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China’s Quest for AI Dominance – And How It’s Going

Summary:  An update and observations about China’s plan to become the world leader in AI. 

 

 

Whether you get your news from Facebook or from the Wall Street Journal you can’t help having heard that China is out to displace the US as the world leader in AI.  Variously you may have heard that it’s already happened or soon inevitably will.

The twin questions of when they will succeed (is it inevitable) or whether they will succeed (if ever) is one I get all the time.  As a red-white-and-blue American I hope not.  As a world citizen of the tribe of data scientists I wonder why we can’t just all get along.  And as those divided feelings should presage, the current state of this struggle is about both competition and cooperation, and also about unintended consequences.

 

The Plan

If you’ve got a few minutes I recommend you read China’s plan for world domination of AI.  So no, since it’s available for anyone to read it doesn’t reveal any dark secrets or plots.  In fact it’s pretty well written.  So much so that you’d hope the US has one that’s equally well thought out.

You can find “Notice of the State Council Issuing the New Generation of Artificial Intelligence Development Plan - State Council Document [2017] No. 35” by following the link.  There’s even a condensed and illustrated English-language version for more popular consumption here.

Keep in mind this plan was released in July 2017 making it now three years old.  And like any long government-issued planning document, ours or theirs, counting real planning, rewrites, and revisions that makes it much older. 

So the state of AI and the state of the world that these planners experienced likely culminated in about 2016 around the time that the flurry of exciting discoveries and advancements in AI was closing and we were moving in earnest to implementation.

After several paragraphs about why AI will be the, or at least a major driver of economic success for the plannable future they announce these time based goals.

  1. The first step, by 2020, is to keep up the overall technology and application of artificial intelligence with the advanced level of the world. [AI} …[supports] the goal of the struggle of China’s entry into the ranks of innovative countries and the achievement of a moderately prosperous society.
  2. The second step: by 2025, we shall achieve a major breakthrough in artificial intelligence basic theory, and parts of the technology and application will be at a world leading level. We shall make artificial intelligence become the main driving force of China's industrial upgrading and economic transformation, and make positive progress in the construction of an artificial intelligence society.
  3. The third step: by 2030, we shall make artificial intelligence theory, technology and application achieve the world's leading level to be the major artificial intelligence innovation center of the world, intelligent economy, intelligent society achieve remarkable results, and lay an important foundation for China’s entry into the forefront of the innovative countries and economic powers.

So there you have it.  Don’t lose ground.  Start contributing to basic research and theory.  Make it the centerpiece of advancement.  And in 10 years, 2030, be the leader.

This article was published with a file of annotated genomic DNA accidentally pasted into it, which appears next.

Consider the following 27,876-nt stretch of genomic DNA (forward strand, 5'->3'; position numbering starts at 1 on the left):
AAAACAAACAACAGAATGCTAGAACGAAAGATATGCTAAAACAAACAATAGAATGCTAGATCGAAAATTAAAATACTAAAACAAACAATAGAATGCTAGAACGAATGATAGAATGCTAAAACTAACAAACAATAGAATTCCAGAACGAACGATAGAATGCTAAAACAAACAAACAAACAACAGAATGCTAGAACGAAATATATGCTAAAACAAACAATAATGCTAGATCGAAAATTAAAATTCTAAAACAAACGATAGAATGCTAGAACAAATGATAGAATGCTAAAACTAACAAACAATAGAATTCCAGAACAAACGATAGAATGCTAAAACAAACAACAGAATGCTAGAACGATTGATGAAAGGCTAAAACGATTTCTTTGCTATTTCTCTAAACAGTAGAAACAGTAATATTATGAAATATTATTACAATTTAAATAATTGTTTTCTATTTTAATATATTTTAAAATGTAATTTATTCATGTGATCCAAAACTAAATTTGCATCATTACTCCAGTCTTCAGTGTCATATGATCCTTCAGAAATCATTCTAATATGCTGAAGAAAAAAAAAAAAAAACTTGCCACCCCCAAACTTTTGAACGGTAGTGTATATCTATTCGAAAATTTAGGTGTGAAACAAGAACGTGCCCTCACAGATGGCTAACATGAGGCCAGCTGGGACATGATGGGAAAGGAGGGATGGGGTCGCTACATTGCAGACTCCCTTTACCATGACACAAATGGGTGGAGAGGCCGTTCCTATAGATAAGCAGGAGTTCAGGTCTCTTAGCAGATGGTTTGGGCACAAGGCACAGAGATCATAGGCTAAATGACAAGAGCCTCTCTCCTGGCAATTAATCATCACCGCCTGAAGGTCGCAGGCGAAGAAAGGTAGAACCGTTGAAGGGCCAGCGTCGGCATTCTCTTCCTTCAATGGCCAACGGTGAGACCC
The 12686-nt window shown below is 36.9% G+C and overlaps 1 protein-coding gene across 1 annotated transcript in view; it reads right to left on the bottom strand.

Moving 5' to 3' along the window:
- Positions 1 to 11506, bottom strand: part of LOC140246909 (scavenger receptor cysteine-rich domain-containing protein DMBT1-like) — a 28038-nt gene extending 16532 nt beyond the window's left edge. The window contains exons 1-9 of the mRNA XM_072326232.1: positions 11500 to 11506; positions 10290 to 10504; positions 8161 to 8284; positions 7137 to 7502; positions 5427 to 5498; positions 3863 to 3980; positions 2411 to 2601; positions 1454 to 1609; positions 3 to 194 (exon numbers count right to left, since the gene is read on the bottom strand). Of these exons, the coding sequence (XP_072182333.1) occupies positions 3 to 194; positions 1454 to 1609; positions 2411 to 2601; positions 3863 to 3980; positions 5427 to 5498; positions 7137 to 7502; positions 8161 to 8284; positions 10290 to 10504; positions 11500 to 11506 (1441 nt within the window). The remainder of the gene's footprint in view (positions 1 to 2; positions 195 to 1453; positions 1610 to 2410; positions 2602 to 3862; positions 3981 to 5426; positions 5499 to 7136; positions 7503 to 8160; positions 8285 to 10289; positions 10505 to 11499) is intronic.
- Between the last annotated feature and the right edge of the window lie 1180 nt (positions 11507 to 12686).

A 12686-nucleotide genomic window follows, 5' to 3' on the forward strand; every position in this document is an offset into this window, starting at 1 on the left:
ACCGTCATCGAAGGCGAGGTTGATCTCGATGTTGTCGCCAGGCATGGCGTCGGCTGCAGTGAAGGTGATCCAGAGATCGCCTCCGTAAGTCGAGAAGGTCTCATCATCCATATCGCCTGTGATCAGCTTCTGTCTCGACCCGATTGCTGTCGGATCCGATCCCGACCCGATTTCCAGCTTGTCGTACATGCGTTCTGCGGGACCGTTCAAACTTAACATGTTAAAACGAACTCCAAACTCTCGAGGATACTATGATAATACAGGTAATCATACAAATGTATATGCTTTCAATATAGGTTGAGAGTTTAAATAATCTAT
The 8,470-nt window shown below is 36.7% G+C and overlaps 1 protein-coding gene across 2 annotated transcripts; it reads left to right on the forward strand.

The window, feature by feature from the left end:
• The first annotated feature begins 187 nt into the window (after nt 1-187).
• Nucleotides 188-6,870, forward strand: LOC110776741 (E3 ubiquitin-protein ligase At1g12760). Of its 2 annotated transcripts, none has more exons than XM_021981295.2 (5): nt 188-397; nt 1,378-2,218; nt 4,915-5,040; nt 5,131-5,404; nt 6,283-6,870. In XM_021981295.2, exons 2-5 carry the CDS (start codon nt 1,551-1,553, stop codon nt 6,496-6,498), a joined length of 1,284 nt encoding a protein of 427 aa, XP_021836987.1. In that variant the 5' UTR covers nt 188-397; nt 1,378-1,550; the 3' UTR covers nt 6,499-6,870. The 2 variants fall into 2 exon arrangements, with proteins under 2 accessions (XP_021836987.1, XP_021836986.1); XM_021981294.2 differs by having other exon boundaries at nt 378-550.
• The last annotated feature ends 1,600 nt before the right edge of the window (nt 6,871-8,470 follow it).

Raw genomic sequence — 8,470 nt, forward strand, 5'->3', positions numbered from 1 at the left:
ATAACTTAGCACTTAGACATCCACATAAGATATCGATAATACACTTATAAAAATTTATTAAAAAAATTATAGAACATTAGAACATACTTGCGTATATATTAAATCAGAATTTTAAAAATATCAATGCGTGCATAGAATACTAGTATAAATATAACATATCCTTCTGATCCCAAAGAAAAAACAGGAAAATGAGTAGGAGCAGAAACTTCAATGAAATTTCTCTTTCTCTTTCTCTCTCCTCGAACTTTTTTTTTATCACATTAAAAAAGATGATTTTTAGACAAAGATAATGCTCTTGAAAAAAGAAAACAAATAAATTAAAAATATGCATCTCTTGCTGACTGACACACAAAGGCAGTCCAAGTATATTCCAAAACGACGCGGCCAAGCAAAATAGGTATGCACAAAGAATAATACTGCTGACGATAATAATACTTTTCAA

The plan also acknowledges China’s shortcomings from 2017 that pretty much cover the waterfront.

At the same time, we must also clearly see that the overall level of development of China's artificial intelligence and that of the developed countries still have gaps. China lacks major original results and there are huge gaps in the basic theory, the core algorithm, key equipment, high-end chips, major products and systems, components, software and interface and so on; … and cutting-edge talent is far from meeting the demand…

The balance of the plan lays out some detail of the structure they intend to promote.  That includes

  • Emphasis on theory
  • University-to-commerce knowledge transfer
  • AI application across all possible domains from commerce to healthcare to government,
  • Home-grown infrastructure in the form of chips and analytic platforms
  • Developing a highly trained data science cadre and workforce
  • And popularizing AI to gain the support of the people.

All to be developed with the direction of the state controlled plan and the entrepreneurial efforts of private Chinese citizens.

There is the obligatory language about the dominance of government guidance and the “strengthening of military-civilian integration” for the defense and security concerns of China in all these developments.  There’s direct reference to utilizing relationships with the advanced research institutions of other countries.  There aren’t any dark secrets in here. 

 

So How’s This Working Out

Three years into the plan is a good point to start looking for successes and problems.  Certainly the rise of China’s tech unicorns is a notable success and who can get by without TikTok.  Yes the tech success of Alibaba, Tencent and the others was dramatically facilitated by having the models of their US doppelgangers to follow.  But is China relegated to being only a fast-follower?

If you read the 2018 comments by Lee Kai-Fu, (a former Apple, Microsoft and Google exec, now a venture capitalist) or any of the dozens of bloggers who have repeated his thoughts, China has already won.

China can outcompete the United States because AI has moved “from the age of discovery to the age of implementation, and from the age of expertise to the age of data.” For China, what matters now is “the power of data.”

By population, the number of relatively inexpensive newly trained data scientists willing to put in the hours to label data, and by societal norms much less constrained by data privacy, China has a clear edge in data.  But data is primarily useful for creating apps using current AI technology.

For Kai-Fu’s assertion to be true you would need to assume that innovation at the fundamental level of AI is over.  DNNs are as good as it’s going to get.  And this is probably the wrong answer.